On the other hand, I am aware that the establishment of the State of Israel was not the realization of a dream for the Arabs of this land. Many Israeli Arabs, forming part of the Palestinian people, feel the hurt and suffering of their brothers on the other side of the Green Line. Many of them experience not uncommon manifestations of racism and arrogance on the part of Jews.
But dear friends, despite all of this, despite the difficult and deep rooted hatred, I believe it is possible to establish trust and partnership between us, the Jews and Arabs of the State of Israel.
I believe this for the simple reason that, none of us, on either side, have any other choice. We are not doomed to live together, but we are destined to live together, or instead to fight one another until the end of time.
The Jewish and Arab communities cannot pretend that the other side does not exist; we cannot hope that the other side will disappear if we simply close the curtain. We have to find a path. This path it seems, will not be laid on the foundations of love, but it can and must be built with an objective perspective, and with mutual respect and commitment.
Accordingly, the Arab population of Israel must be brought to internalize and accept that State of Israel is the national home of the Jewish People. As long as there exists any aspiration to eradicate the Jews from this land, there will be no chance of building a true partnership.
Along with this, the Jewish public must understand, that the ambition of so many, to live alongside a Zionist Arab minority, which proudly sings the Hatikvah (national anthem), will not, and cannot be realized.
Within the framework of this mutual commitment, the State of Israel can and must demand from all its citizens, from all communities, the acceptance of the State’s sovereignty, its democratic values, and similarly, the removal of those who seek to undermine it.
Moreover my honored friends, me must state plainly: the Israeli Arab population has suffered for years from discrimination in budget allocation, education, infrastructure, and industrial and trade areas. This is another obstacle on the road to building trust between us, a barrier which we must overcome. Poverty and a sense of deprivation provide a breeding ground for nationalist and religious extremism, and we ourselves fan these flames when we do not insist upon the principle of equality between citizens of the State of Israel.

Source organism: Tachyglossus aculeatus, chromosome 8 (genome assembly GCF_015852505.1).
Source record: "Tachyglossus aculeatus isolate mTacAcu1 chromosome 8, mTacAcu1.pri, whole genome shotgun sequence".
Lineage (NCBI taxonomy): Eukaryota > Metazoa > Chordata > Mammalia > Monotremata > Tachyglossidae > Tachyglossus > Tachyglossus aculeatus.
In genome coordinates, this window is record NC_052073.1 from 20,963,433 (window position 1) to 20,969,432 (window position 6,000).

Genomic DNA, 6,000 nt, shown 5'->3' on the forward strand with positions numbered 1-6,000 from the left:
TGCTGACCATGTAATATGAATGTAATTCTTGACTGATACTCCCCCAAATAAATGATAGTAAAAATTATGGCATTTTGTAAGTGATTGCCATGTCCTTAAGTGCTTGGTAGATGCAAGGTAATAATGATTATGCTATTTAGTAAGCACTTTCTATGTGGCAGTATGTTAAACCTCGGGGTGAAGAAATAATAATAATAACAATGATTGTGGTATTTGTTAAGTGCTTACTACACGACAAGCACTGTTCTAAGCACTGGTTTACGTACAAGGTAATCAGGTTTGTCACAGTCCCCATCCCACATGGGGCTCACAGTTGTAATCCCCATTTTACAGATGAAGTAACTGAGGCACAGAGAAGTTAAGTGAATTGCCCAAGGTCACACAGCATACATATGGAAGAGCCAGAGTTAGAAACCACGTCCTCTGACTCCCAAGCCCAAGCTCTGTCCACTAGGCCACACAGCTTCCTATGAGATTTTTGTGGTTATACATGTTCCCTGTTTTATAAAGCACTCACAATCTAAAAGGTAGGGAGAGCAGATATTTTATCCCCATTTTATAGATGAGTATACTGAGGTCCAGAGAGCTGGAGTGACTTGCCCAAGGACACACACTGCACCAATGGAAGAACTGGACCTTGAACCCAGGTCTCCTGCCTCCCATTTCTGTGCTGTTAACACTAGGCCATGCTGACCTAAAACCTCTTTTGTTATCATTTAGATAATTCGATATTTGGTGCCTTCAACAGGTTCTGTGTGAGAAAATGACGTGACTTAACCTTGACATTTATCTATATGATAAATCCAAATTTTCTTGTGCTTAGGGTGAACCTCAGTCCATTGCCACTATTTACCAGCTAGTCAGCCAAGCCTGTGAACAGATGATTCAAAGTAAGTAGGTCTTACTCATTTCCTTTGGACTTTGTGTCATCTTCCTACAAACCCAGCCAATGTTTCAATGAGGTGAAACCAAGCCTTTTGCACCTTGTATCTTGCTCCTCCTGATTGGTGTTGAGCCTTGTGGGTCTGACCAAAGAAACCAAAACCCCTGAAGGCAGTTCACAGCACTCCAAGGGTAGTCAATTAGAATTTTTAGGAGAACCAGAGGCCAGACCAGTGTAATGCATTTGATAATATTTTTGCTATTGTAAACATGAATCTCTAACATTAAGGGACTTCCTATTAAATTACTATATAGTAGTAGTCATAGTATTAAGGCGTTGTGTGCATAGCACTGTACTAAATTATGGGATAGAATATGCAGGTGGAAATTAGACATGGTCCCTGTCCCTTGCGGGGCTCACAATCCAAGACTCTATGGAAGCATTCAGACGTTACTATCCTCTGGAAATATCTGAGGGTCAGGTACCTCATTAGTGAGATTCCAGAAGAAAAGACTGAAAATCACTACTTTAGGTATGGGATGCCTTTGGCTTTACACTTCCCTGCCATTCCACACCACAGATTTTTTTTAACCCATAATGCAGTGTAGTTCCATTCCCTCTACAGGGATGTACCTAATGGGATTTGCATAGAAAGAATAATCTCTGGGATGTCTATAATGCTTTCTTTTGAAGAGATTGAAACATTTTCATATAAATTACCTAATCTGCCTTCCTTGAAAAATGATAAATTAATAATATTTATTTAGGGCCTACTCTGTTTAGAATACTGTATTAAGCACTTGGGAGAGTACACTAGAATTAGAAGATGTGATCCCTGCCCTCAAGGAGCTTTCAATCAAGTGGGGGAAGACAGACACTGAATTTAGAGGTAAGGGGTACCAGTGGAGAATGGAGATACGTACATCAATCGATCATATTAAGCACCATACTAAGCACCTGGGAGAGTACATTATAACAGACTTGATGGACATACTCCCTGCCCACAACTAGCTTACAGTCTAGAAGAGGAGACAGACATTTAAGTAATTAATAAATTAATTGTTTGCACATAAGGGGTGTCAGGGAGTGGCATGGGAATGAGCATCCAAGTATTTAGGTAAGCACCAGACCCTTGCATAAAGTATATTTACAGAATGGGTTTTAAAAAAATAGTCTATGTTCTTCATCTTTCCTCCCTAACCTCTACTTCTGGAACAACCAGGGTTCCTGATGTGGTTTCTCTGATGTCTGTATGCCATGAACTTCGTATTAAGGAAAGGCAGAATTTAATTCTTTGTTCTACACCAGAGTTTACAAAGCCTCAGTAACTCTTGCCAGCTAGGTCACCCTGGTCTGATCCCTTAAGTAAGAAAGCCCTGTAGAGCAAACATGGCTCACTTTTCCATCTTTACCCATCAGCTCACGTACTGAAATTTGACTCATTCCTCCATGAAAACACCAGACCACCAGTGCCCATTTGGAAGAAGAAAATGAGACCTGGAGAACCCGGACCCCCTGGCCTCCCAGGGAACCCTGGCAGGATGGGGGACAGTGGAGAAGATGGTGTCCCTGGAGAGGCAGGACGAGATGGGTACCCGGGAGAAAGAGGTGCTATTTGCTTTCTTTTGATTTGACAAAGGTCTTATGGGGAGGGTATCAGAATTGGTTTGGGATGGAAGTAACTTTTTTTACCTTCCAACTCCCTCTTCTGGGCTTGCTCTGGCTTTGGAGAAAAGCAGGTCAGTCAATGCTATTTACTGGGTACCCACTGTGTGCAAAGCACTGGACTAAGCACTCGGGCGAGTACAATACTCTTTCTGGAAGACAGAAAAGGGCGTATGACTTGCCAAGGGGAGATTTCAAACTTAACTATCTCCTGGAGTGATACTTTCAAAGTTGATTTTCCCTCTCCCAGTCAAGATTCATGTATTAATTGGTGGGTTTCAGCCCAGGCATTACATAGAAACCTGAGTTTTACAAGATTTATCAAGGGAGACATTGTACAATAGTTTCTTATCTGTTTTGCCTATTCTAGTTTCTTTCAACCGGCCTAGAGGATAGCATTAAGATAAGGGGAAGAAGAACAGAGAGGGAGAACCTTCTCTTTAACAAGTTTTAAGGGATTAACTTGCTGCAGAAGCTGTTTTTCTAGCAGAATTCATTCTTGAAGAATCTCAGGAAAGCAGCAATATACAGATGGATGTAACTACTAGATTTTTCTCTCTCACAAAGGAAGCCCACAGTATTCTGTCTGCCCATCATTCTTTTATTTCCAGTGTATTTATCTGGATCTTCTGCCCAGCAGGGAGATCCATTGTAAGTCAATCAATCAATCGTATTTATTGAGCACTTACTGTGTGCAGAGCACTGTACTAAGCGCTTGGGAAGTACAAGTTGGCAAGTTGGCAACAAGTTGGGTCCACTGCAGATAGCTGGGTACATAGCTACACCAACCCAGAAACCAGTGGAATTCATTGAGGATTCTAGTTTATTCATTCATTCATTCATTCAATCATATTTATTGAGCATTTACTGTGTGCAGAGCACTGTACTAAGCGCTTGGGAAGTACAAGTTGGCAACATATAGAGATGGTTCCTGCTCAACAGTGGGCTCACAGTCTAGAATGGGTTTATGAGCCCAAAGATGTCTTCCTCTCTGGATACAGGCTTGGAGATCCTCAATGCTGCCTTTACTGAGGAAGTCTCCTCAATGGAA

Along with all these issues, the most difficult and important challenge that lies before us is the need to deal with the suspicion, hatred and hostility between communities. Here there are no shortcuts. A lack of familiarity between the two sides, of each other’s language and culture, will always lead to misunderstanding. In order to begin to overcome this, we must meet. We must talk and listen to one another. In the harsh reality that prevails today, these things may seem impossible, but it is this harsh reality which proves we have no other option.
Establishing partnership between us is an existential need.
The relationship between the Arab and Jewish sectors, will have a decisive impact upon our future, the Israeli economy, and also I believe, the chances of reaching a settlement between Israel and the Palestinians.
Friends, I have come here today to identify with your grief. As a Jew, I expect from my coreligionists, to take responsibility for our lives here, so as President of Israel, as your President, I also expect you to take that same responsibility. The Arab population in Israel and the Arab leaders in Israel must take a clear stand against violence and terrorism. All that live here, must today stand up and speak out against violence, against those who try to plunge us into the abyss.
And I must tell you, this voice is not being heard. Neither clearly nor strongly enough.
I want to tell you clearly. Your denunciation of Arab violence does not in any way weaken your civic struggle. Denouncing violence is not an expression of weakness, but of strength. It is possible to fight fiercely against violence, and still carry the flag of the struggle for social and cultural equality.
Those sitting here, and chief amongst them the Mayor, my honored friend Adel Badir, are proof of this. Mayors and local authority heads here with us today, with outstretched hands as good neighbors, are proof of this. The youth sitting here, students from schools in Kafr Qasim and Herzliya — they are proof of this. Specifically Kafr Qasim, the place where this tragic event occurred, has become over the years, a symbol of good neighborly relations, a symbol of cooperation, and proof that partnership between us is possible.
We must all be a part of the struggle against violence and extremism. This obligation falls upon each of us.
Honored friends, I believe that young men and women, Jews and Arabs, have a crucial role to play in our ability to look to the future.
I believe wholeheartedly that, if we truly understand that we have no other choice; if we take joint responsibility for our future, the relationship between us can be transformed from a cause of friction, into a source of strength. A symbol of the ability of Jews and Arabs, of all of us, the children of Abraham, Isaac and Ishmael, to learn to live together.
Bless you all.
The above is the full, translated text of a speech delivered in Kafr Qasim, Sunday 26th October, 2014 at a memorial ceremony marking the 1956 Kafr Qasim massacre.